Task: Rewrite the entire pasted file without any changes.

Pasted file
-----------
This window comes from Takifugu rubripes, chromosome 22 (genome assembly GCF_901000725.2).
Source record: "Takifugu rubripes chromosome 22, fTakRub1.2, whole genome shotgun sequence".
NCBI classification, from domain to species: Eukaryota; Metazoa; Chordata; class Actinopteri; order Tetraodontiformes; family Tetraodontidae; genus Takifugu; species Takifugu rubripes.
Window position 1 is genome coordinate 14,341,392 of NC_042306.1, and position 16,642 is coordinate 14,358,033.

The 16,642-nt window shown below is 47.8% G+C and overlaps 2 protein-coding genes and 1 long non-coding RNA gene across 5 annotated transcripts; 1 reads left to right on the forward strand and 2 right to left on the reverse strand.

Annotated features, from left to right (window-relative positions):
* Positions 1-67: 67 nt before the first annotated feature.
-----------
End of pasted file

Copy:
This window comes from Takifugu rubripes, chromosome 22 (genome assembly GCF_901000725.2).
Source record: "Takifugu rubripes chromosome 22, fTakRub1.2, whole genome shotgun sequence".
NCBI classification, from domain to species: Eukaryota; Metazoa; Chordata; class Actinopteri; order Tetraodontiformes; family Tetraodontidae; genus Takifugu; species Takifugu rubripes.
Window position 1 is genome coordinate 14,341,392 of NC_042306.1, and position 16,642 is coordinate 14,358,033.

The 16,642-nt window shown below is 47.8% G+C and overlaps 2 protein-coding genes and 1 long non-coding RNA gene across 5 annotated transcripts; 1 reads left to right on the forward strand and 2 right to left on the reverse strand.

Annotated features, from left to right (window-relative positions):
* Positions 1-67: 67 nt before the first annotated feature.